PHOENIX — Staying at home is supposed to flatten the coronavirus curve and speed up our return to real life
There are three new signs that it’s working in Arizona:
‘STARTING TO FLATTEN’ Maricopa County’s medical director said Wednesday the county is starting to flatten the curve on hospitalizations, on a widely used data tool for tracking diseases.
Dr. Rebecca Sunenshine cautioned it’s too soon to talk about lifting social distancing. We can have that conversation, she said, only when the curve falls below its peak.
“What we’re doing with social distancing seems to be working,” Sunenshine said during a video conference with reporters.
“It’s more likely we’ll have to pull back gradually. I don’t think anyone can predict when that will happen.”
SLOWING THE SPREAD A University of Arizona professor who reviewed two of the more widely used forecasting models comes to the same conclusion in a report Wednesday: social distancing, including Gov. Doug Ducey’s March 30 stay-at-home order, is slowing the spread of new infections.
Professor Joe Gerald, a health services researcher at the University of Arizona, says the pace of new confirmed coronavirus cases is slowing down.
The doubling time has increased from 2.7 days to 7.1 days since March 29, Gerald says. The largest single-day reports of new cases were on April 3 and 4 – 250 cases on each day,
Gerald expects hospital admissions, which lag confirmed cases, to peak in two weeks, from April 22 through 24.
He strikes the same cautious tone as Sunenshine:
“Maintaining or increasing our social distancing efforts over the coming weeks should remain our highest priority. Even though the pace of new infections has slowed, the risk of being infected remains high as we are simply coming down the other side of the peak.”
TESTING FLATLINES Wednesday’s update of the Arizona Department of Health Services dashboard showed the number of new cases and coronavirus tests three days into the new week was little changed from the week before.
There are some caveats on the data: It’s still the middle of the reporting week –DHS adds up results for Monday through Sundays. And commercial labs’ reporting of test results to DHS can be uneven.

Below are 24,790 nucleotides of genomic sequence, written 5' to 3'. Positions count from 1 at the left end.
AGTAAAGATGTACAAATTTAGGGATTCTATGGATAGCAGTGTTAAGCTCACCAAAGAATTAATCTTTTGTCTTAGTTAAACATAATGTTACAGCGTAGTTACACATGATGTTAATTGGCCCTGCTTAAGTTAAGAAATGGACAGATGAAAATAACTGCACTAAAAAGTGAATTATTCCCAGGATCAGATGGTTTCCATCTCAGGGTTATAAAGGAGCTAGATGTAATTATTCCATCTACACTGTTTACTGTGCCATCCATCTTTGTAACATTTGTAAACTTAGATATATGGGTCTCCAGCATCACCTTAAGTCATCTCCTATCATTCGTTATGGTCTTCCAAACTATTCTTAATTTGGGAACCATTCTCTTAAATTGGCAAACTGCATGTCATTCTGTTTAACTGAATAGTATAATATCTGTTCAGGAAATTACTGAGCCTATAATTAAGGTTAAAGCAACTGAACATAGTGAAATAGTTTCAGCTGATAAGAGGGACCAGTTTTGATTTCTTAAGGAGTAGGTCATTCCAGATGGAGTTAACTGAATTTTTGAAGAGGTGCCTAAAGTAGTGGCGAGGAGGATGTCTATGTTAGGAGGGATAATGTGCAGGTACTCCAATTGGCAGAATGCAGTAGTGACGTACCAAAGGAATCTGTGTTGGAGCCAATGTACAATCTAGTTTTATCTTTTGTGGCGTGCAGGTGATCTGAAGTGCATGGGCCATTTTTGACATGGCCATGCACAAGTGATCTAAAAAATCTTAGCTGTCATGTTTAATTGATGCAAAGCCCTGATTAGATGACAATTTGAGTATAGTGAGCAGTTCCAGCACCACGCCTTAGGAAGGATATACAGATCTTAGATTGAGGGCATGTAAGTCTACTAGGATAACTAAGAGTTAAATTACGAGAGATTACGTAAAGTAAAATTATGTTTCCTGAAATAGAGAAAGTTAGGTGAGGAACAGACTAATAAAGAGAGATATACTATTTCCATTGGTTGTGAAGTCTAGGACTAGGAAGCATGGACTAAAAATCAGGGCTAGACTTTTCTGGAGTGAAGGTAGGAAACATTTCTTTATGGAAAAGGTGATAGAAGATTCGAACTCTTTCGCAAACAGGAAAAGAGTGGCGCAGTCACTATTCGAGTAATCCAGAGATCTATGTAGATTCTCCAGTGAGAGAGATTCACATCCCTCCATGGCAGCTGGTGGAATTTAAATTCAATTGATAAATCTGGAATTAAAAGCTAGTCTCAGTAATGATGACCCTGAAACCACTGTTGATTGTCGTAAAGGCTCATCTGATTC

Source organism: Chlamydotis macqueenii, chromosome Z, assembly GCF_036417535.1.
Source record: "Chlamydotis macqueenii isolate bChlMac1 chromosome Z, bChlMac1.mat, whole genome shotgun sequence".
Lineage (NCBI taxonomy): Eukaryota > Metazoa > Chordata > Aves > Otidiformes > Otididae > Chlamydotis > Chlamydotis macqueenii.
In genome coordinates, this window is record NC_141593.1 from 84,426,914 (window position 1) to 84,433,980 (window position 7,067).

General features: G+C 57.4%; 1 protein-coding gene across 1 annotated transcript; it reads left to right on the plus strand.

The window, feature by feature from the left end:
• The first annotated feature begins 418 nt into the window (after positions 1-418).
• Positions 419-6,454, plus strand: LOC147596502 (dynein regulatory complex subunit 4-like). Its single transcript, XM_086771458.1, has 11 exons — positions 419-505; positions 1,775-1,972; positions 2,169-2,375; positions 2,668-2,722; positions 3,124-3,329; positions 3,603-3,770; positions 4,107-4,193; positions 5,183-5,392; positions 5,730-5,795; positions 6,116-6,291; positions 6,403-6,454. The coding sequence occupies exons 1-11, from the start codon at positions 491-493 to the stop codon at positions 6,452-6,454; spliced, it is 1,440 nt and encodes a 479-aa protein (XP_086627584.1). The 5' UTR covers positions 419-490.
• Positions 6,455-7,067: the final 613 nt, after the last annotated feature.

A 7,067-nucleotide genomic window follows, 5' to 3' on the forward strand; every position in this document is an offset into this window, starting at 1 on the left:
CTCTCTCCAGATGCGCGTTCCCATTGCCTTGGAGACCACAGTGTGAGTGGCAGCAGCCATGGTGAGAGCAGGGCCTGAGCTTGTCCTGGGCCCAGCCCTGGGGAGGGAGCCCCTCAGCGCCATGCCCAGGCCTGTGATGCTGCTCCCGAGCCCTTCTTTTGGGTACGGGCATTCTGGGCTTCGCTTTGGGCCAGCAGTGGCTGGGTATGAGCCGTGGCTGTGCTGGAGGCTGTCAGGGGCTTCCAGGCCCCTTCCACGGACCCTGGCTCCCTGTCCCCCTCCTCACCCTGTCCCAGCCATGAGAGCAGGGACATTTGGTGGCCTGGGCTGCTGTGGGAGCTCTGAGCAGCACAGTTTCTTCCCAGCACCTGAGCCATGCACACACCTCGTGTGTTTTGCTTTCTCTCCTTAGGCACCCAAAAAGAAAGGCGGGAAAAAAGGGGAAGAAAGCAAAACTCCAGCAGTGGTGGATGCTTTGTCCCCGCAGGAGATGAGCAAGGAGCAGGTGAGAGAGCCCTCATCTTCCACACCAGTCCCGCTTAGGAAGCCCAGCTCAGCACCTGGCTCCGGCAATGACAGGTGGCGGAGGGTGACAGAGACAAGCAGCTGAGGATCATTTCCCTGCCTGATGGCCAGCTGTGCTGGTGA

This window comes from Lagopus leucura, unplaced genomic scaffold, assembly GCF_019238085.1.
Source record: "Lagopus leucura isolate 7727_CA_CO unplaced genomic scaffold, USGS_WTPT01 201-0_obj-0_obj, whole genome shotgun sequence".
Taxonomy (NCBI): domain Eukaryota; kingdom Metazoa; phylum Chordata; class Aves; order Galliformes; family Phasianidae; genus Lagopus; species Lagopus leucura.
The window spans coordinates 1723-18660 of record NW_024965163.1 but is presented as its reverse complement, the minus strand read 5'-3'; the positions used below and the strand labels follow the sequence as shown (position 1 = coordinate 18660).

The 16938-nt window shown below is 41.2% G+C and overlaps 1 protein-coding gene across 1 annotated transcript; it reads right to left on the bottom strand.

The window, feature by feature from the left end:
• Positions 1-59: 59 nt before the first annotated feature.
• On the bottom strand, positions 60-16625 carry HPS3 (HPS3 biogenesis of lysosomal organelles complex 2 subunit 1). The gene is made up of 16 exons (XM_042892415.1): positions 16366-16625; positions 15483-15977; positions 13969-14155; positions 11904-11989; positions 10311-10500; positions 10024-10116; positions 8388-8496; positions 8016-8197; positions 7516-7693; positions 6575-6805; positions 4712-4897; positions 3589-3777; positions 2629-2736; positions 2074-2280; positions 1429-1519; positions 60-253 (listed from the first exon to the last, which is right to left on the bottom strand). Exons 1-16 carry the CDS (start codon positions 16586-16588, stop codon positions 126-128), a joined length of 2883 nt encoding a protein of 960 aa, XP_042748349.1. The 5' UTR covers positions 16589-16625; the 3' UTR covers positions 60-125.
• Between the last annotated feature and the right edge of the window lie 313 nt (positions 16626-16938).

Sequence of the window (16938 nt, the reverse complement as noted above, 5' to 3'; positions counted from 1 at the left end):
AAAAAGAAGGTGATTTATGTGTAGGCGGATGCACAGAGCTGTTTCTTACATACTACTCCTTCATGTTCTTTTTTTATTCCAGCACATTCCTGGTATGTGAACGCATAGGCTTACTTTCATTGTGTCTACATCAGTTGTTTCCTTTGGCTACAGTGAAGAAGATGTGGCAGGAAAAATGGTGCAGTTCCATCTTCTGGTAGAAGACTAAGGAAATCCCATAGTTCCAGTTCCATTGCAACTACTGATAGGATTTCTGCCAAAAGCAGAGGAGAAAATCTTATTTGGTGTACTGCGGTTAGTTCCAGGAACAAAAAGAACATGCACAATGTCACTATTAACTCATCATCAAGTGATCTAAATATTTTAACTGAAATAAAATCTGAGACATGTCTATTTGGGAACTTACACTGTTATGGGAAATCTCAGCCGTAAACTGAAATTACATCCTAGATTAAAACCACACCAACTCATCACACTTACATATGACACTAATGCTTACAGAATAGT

But it was striking enough to ask DHS about it.
It could show the impact of the stay-at-home order, spokesman Chris Minnick said.
But he quickly added: “We don’t want people to look at a couple of days of data and think we’re on the downside, because we’re not.”
The data may also highlight the persistent shortage of coronavirus tests in the state that has led to rationing.
These are the first signs of hope, albeit tentative, in a crisis that has left dozens of Arizonans dead and sickened thousands, and put a quarter of a million people out of work.
The new reports also provide rare updates on COVID-19’s destructive path across the state.
None of the reports account for the disease's profound impact on the Navajo Nation in northeastern Arizona, one of the world's hot spots for the coronavirus.
Arizona’s top public health official, Health Services Director Dr. Cara Christ, has revealed just one forecast, back on March 26: "We believe that the peak of our illnesses will start mid- to end of April, with peak hospitalizations in May," Christ told reporters.
Ducey cut her off when reporters asked for more information.
The governor has refused to answer questions about what the state’s own forecasting models can tell Arizonans about the coronavirus’ potential impact.
At a news conference Tuesday, Christ referred to the state’s modeling as “scratch paper” – projections that change daily. But her March projection appears to have held up.
DHS does rely on one of the more widely used projections, by the Institute for Health Metrics and Evaluation (IHME) at the University of Washington’s School of Medicine.
The University of Arizona’s Gerald says IHME’s most recent update slashed the number of projected hospitalizations in Arizona, from 176,000 to 29,000.
- Deaths per day are projected to peak at 24, on April 23
- The model projects 775 COVID-19 deaths statewide by August, almost 10 times the current number.
IMHE researchers say they’ve adjusted projections downward as they’ve seen the impact of social distancing around the world.
"As we obtain more data and more precise data, the forecasts we at IHME created have become more accurate," Murray said. "And these projections are vital to health planners, policymakers, and anyone else associated with caring for those affected by and infected with the coronavirus."
In his report, Gerald says the state appears to have enough hospital beds and intensive-care unit space to meet the peak demand.
Critics have challenged what they say is a paucity of data on the outbreak on DHS’s daily dashboard. That’s about to change.
Ducey issued an executive order Tuesday requiring all Arizona hospitals to report the number of coronavirus patients in the hospital, ICU or emergency department; those on ventilators; and patients discharged.
This is the second data-related executive order by the governor. The first was issued to pry data from commercial labs on their coronavirus test results.
As soon as this weekend, both the state and Maricopa County will begin rolling out reporting on the location of coronavirus cases.
A DHS spokesman said the state information would be reported by ZIP code.
Maricopa County’s Sunenshine said her Public Health Department would also start reporting on coronavirus victims’ race or ethnicity, based on death certificates. That data could start appearing next week.
Those county reports will be based on hospitals' "primary care areas." PCAs, which are larger than many ZIP Codes, cover the area served by a hospital, often near where a person lives or works.